Texans who divorce will need to divide both their marital assets and their marital debts. Debts that were incurred during the marriage are generally considered to be part of the marital estate and subject to division, regardless of which spouse took out the debt.
One issue that sometimes arises involves student loan debt. When a couple divorces, both spouses may be held to be liable for a portion of the student loan debt. If a person incurred the debt before his or her marriage, it will be treated as that party's separate property and sole responsibility. If the debt was accrued during the marriage, however, the other spouse may be ordered to assume half of it.
Student loan debt is not the only type of obligation that may be divided in divorce cases. All debts that accrued during the marriage will be divided, including mortgages, car loans, personal loans, credit cards and medical bills. People who have accumulated debts both prior to and during their marriages may need to determine which debts will be considered to be separate property and which will be treated as marital debts so that they might make better decisions about how to handle this aspect of a divorce.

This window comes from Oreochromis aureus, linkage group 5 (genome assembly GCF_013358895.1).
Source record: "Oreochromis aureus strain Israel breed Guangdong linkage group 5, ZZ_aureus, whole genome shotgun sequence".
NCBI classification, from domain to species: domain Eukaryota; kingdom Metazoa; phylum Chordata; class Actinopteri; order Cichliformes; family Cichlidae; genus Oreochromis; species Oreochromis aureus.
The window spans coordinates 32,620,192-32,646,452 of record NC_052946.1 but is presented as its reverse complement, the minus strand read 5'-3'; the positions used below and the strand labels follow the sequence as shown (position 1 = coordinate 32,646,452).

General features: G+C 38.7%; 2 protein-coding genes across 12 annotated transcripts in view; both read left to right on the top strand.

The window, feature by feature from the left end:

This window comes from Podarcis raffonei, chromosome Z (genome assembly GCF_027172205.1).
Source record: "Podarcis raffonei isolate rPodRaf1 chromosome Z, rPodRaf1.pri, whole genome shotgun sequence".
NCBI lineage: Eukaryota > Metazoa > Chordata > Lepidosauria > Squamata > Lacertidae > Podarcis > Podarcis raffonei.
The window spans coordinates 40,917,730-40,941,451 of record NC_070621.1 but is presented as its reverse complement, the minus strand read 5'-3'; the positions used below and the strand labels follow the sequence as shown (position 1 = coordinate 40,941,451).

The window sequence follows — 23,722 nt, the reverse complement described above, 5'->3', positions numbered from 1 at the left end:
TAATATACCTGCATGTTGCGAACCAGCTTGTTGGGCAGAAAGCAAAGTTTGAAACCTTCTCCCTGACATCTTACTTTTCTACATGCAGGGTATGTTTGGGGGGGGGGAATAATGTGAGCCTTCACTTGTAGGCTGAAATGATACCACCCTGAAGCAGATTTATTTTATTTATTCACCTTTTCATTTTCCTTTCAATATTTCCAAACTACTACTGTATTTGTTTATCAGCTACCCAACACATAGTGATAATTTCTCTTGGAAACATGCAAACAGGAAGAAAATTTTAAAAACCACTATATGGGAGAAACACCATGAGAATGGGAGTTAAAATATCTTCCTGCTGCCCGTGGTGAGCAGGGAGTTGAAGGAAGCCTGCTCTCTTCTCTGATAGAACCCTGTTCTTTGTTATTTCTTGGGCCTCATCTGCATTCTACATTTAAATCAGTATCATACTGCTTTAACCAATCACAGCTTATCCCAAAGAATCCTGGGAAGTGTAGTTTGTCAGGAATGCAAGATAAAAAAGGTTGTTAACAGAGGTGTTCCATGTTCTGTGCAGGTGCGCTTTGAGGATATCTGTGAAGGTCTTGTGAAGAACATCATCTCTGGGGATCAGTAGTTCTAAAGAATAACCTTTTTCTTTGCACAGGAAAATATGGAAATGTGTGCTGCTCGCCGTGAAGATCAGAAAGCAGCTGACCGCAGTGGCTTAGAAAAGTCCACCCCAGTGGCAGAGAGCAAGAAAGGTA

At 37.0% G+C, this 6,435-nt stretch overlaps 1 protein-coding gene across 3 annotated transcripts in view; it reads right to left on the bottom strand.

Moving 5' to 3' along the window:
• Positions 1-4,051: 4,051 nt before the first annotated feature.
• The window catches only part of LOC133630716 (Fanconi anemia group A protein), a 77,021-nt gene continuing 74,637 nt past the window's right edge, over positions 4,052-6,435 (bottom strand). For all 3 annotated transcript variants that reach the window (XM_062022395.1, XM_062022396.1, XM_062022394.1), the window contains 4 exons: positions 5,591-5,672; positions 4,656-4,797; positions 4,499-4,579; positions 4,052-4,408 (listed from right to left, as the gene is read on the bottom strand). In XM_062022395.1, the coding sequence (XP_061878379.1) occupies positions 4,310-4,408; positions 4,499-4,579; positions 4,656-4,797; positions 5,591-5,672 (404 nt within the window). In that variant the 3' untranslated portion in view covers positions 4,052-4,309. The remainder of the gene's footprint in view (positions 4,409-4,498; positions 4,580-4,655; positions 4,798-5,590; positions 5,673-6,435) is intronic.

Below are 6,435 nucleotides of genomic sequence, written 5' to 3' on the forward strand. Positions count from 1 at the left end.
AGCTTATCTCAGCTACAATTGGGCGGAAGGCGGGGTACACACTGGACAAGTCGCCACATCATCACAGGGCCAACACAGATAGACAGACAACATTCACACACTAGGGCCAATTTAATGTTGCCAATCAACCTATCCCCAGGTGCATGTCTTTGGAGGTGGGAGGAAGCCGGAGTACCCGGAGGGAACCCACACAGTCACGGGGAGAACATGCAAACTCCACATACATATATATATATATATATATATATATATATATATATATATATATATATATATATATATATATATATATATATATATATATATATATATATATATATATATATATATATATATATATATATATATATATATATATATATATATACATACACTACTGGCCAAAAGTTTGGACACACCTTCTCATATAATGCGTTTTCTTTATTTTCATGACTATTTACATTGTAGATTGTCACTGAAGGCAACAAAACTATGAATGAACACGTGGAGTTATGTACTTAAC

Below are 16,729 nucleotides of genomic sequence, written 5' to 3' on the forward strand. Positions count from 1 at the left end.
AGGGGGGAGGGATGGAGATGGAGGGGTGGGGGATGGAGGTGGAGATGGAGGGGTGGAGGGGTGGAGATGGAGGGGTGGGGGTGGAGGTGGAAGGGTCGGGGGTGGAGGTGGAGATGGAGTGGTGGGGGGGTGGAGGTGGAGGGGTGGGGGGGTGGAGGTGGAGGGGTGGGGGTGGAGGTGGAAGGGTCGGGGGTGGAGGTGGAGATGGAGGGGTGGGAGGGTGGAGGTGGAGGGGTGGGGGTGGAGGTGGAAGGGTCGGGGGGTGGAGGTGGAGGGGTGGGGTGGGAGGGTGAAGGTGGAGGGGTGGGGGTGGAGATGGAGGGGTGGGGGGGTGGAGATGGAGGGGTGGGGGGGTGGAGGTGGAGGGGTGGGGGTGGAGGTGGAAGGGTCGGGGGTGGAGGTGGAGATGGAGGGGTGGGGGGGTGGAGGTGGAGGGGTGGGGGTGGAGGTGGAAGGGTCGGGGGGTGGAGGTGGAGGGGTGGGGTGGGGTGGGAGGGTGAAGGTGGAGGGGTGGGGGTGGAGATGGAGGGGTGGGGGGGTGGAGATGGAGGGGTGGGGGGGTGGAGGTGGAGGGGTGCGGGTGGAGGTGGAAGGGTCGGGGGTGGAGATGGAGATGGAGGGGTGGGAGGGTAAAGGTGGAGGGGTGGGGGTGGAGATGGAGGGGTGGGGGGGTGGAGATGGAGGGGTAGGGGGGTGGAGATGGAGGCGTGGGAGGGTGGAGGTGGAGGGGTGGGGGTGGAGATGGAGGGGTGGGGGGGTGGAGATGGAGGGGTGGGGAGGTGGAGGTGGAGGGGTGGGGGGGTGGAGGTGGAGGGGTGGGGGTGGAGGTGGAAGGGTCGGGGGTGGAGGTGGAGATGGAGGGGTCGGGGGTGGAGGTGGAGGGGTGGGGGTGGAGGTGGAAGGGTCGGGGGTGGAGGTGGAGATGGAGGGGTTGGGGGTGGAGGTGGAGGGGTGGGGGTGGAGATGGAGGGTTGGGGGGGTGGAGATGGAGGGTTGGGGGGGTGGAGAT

Before people get married, they may want to fully disclose all of their debts to their spouses. In order to prevent potential issues later on, people might want to consider drafting prenuptial agreements so that how their current and future debts will be divided in the event of a divorce will be predetermined. Each party should have separate legal representation, and the agreement should be signed well in advance of the wedding date so as to lessen the possibility of a future challenge on the basis that it was signed under duress.